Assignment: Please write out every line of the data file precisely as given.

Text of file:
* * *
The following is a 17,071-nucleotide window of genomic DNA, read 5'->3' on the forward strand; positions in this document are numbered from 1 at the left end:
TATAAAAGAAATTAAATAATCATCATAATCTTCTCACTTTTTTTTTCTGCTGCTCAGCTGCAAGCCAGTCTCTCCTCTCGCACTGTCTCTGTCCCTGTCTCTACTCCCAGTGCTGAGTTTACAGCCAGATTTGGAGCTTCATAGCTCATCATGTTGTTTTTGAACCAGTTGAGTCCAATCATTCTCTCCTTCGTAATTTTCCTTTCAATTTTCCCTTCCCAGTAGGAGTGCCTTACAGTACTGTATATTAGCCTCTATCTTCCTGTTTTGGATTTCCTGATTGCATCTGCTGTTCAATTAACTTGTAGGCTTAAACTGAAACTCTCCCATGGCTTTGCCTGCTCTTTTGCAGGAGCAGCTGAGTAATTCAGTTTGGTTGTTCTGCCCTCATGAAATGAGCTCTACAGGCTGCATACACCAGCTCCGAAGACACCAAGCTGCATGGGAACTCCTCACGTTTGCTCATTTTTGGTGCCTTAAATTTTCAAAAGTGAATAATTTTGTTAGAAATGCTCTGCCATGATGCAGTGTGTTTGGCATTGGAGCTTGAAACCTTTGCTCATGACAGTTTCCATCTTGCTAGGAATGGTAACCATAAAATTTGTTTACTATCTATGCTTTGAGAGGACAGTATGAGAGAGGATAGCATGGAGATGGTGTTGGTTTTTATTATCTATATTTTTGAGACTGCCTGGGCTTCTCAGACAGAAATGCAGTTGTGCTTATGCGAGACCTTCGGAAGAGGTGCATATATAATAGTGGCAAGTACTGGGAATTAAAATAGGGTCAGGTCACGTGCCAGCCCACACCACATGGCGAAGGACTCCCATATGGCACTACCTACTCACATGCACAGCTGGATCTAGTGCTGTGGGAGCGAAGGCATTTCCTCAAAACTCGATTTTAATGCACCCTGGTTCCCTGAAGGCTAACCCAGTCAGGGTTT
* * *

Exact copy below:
The following is a 17,071-nucleotide window of genomic DNA, read 5'->3' on the forward strand; positions in this document are numbered from 1 at the left end:
TATAAAAGAAATTAAATAATCATCATAATCTTCTCACTTTTTTTTTCTGCTGCTCAGCTGCAAGCCAGTCTCTCCTCTCGCACTGTCTCTGTCCCTGTCTCTACTCCCAGTGCTGAGTTTACAGCCAGATTTGGAGCTTCATAGCTCATCATGTTGTTTTTGAACCAGTTGAGTCCAATCATTCTCTCCTTCGTAATTTTCCTTTCAATTTTCCCTTCCCAGTAGGAGTGCCTTACAGTACTGTATATTAGCCTCTATCTTCCTGTTTTGGATTTCCTGATTGCATCTGCTGTTCAATTAACTTGTAGGCTTAAACTGAAACTCTCCCATGGCTTTGCCTGCTCTTTTGCAGGAGCAGCTGAGTAATTCAGTTTGGTTGTTCTGCCCTCATGAAATGAGCTCTACAGGCTGCATACACCAGCTCCGAAGACACCAAGCTGCATGGGAACTCCTCACGTTTGCTCATTTTTGGTGCCTTAAATTTTCAAAAGTGAATAATTTTGTTAGAAATGCTCTGCCATGATGCAGTGTGTTTGGCATTGGAGCTTGAAACCTTTGCTCATGACAGTTTCCATCTTGCTAGGAATGGTAACCATAAAATTTGTTTACTATCTATGCTTTGAGAGGACAGTATGAGAGAGGATAGCATGGAGATGGTGTTGGTTTTTATTATCTATATTTTTGAGACTGCCTGGGCTTCTCAGACAGAAATGCAGTTGTGCTTATGCGAGACCTTCGGAAGAGGTGCATATATAATAGTGGCAAGTACTGGGAATTAAAATAGGGTCAGGTCACGTGCCAGCCCACACCACATGGCGAAGGACTCCCATATGGCACTACCTACTCACATGCACAGCTGGATCTAGTGCTGTGGGAGCGAAGGCATTTCCTCAAAACTCGATTTTAATGCACCCTGGTTCCCTGAAGGCTAACCCAGTCAGGGTTT